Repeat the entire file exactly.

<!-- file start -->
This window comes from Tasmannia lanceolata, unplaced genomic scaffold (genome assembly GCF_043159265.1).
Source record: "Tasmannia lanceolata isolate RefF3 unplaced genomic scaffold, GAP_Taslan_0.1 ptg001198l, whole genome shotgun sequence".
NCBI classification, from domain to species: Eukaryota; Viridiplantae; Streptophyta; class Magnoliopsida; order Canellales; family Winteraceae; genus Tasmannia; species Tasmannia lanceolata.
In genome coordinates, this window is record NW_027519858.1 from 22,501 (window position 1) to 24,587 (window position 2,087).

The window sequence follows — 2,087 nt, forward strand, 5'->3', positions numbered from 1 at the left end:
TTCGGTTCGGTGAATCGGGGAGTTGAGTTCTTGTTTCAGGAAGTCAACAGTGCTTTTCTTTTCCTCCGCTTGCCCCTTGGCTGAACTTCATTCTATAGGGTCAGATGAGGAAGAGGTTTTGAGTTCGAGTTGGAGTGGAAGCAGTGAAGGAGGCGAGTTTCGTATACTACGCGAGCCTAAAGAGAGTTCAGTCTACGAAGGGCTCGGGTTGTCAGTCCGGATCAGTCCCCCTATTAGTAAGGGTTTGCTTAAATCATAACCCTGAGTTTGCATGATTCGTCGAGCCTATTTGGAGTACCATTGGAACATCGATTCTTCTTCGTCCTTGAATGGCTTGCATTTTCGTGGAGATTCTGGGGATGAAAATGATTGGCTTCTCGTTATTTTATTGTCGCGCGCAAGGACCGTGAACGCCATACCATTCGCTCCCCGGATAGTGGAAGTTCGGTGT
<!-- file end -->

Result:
This window comes from Tasmannia lanceolata, unplaced genomic scaffold (genome assembly GCF_043159265.1).
Source record: "Tasmannia lanceolata isolate RefF3 unplaced genomic scaffold, GAP_Taslan_0.1 ptg001198l, whole genome shotgun sequence".
NCBI classification, from domain to species: Eukaryota; Viridiplantae; Streptophyta; class Magnoliopsida; order Canellales; family Winteraceae; genus Tasmannia; species Tasmannia lanceolata.
In genome coordinates, this window is record NW_027519858.1 from 22,501 (window position 1) to 24,587 (window position 2,087).

The window sequence follows — 2,087 nt, forward strand, 5'->3', positions numbered from 1 at the left end:
TTCGGTTCGGTGAATCGGGGAGTTGAGTTCTTGTTTCAGGAAGTCAACAGTGCTTTTCTTTTCCTCCGCTTGCCCCTTGGCTGAACTTCATTCTATAGGGTCAGATGAGGAAGAGGTTTTGAGTTCGAGTTGGAGTGGAAGCAGTGAAGGAGGCGAGTTTCGTATACTACGCGAGCCTAAAGAGAGTTCAGTCTACGAAGGGCTCGGGTTGTCAGTCCGGATCAGTCCCCCTATTAGTAAGGGTTTGCTTAAATCATAACCCTGAGTTTGCATGATTCGTCGAGCCTATTTGGAGTACCATTGGAACATCGATTCTTCTTCGTCCTTGAATGGCTTGCATTTTCGTGGAGATTCTGGGGATGAAAATGATTGGCTTCTCGTTATTTTATTGTCGCGCGCAAGGACCGTGAACGCCATACCATTCGCTCCCCGGATAGTGGAAGTTCGGTGT